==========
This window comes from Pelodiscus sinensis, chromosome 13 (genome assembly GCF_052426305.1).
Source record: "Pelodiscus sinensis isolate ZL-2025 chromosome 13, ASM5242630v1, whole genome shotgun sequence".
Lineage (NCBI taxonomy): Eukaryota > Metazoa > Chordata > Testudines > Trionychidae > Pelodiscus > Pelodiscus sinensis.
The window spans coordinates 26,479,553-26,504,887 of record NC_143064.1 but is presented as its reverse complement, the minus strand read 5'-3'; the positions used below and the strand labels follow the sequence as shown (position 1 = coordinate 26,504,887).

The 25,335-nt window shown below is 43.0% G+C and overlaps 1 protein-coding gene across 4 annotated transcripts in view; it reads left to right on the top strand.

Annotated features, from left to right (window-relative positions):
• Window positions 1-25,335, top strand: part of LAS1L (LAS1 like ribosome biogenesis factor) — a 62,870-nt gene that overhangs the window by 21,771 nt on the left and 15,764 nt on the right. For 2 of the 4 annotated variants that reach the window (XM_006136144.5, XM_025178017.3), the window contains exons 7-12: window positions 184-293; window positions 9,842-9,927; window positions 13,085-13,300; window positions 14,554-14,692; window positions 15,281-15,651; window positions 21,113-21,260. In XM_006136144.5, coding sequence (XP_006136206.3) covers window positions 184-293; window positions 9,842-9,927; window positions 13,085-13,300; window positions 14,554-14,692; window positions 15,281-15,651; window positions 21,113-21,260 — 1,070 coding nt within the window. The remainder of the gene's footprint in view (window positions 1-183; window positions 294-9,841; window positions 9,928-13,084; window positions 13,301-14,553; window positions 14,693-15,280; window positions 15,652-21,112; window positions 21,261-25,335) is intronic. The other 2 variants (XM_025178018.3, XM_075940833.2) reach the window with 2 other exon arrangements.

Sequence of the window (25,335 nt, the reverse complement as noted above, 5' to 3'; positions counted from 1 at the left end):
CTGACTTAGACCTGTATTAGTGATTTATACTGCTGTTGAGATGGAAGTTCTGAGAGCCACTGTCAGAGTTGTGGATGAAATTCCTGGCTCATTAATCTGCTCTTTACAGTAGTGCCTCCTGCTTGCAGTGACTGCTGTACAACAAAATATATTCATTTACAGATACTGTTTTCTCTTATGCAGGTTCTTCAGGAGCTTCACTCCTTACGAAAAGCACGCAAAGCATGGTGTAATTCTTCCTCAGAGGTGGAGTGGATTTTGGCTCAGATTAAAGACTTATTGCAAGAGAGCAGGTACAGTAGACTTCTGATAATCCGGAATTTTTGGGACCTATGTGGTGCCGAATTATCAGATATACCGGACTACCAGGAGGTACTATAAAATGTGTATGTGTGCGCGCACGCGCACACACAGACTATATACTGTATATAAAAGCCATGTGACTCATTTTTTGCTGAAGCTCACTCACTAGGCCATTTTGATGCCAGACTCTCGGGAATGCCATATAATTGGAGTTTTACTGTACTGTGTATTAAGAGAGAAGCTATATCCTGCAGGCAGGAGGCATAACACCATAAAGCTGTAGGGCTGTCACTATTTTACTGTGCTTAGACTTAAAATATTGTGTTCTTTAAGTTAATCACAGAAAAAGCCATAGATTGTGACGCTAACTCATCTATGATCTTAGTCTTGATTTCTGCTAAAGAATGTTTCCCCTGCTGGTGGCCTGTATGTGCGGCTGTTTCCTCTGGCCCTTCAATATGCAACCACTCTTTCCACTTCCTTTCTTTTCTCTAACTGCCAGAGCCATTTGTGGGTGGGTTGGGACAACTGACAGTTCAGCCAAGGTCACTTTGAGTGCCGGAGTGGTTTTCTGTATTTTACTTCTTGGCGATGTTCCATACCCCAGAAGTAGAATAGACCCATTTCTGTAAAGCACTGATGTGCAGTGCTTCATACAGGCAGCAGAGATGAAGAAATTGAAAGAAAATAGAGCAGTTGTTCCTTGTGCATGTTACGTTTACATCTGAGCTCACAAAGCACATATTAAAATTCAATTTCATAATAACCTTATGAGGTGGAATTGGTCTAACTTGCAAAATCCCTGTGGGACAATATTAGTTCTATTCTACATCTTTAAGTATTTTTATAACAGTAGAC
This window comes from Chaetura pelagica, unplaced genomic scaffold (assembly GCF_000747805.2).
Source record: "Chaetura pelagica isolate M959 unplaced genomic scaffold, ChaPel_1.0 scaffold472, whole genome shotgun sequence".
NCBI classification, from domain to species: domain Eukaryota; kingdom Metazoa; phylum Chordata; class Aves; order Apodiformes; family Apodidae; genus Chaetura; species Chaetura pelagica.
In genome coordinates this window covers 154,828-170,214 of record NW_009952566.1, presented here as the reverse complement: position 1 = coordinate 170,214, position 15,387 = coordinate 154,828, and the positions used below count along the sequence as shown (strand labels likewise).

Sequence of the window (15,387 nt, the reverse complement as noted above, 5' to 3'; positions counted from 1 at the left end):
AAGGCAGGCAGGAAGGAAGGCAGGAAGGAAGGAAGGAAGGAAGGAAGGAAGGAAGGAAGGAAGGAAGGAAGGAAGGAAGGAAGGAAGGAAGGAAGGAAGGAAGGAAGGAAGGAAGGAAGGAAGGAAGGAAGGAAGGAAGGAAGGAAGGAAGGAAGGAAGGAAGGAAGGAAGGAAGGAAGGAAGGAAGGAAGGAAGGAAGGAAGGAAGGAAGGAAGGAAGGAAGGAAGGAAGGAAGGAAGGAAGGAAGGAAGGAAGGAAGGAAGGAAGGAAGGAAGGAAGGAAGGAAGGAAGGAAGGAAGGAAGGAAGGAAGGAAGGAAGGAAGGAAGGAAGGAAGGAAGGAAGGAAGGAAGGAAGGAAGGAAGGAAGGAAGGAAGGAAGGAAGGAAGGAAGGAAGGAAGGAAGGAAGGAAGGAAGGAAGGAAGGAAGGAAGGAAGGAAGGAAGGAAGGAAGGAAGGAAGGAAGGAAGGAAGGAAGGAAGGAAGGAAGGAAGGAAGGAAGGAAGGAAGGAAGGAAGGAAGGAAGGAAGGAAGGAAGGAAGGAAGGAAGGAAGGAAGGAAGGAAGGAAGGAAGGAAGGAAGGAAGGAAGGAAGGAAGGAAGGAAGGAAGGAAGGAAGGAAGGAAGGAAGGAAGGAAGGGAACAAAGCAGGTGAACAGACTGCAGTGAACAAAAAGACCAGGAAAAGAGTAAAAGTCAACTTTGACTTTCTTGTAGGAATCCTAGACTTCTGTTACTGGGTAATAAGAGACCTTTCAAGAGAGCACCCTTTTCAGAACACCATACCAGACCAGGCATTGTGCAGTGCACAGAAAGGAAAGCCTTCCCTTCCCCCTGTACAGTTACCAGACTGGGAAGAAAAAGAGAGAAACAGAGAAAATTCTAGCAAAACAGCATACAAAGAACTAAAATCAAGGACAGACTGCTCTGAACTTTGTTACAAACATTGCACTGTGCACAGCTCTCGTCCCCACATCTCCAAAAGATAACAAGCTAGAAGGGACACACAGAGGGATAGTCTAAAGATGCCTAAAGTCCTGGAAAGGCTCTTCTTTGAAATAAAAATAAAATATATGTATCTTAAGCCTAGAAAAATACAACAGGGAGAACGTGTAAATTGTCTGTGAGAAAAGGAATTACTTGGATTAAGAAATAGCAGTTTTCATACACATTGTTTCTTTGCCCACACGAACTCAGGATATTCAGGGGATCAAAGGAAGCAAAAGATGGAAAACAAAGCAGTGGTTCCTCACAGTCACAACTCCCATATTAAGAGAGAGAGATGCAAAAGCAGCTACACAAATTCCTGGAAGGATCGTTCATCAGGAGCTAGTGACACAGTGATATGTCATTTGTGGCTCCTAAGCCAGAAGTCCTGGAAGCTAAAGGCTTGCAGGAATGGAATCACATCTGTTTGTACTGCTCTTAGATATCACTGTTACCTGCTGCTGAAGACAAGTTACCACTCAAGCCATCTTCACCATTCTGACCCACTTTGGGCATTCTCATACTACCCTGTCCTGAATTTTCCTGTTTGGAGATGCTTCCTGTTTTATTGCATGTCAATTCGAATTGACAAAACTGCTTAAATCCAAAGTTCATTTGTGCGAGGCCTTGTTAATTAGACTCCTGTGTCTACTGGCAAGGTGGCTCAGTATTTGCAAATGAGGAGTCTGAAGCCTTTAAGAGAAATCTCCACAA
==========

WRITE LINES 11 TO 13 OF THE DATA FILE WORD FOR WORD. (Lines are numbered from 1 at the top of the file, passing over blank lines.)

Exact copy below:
Source record: "Chaetura pelagica isolate M959 unplaced genomic scaffold, ChaPel_1.0 scaffold472, whole genome shotgun sequence".
NCBI classification, from domain to species: domain Eukaryota; kingdom Metazoa; phylum Chordata; class Aves; order Apodiformes; family Apodidae; genus Chaetura; species Chaetura pelagica.
In genome coordinates this window covers 154,828-170,214 of record NW_009952566.1, presented here as the reverse complement: position 1 = coordinate 170,214, position 15,387 = coordinate 154,828, and the positions used below count along the sequence as shown (strand labels likewise).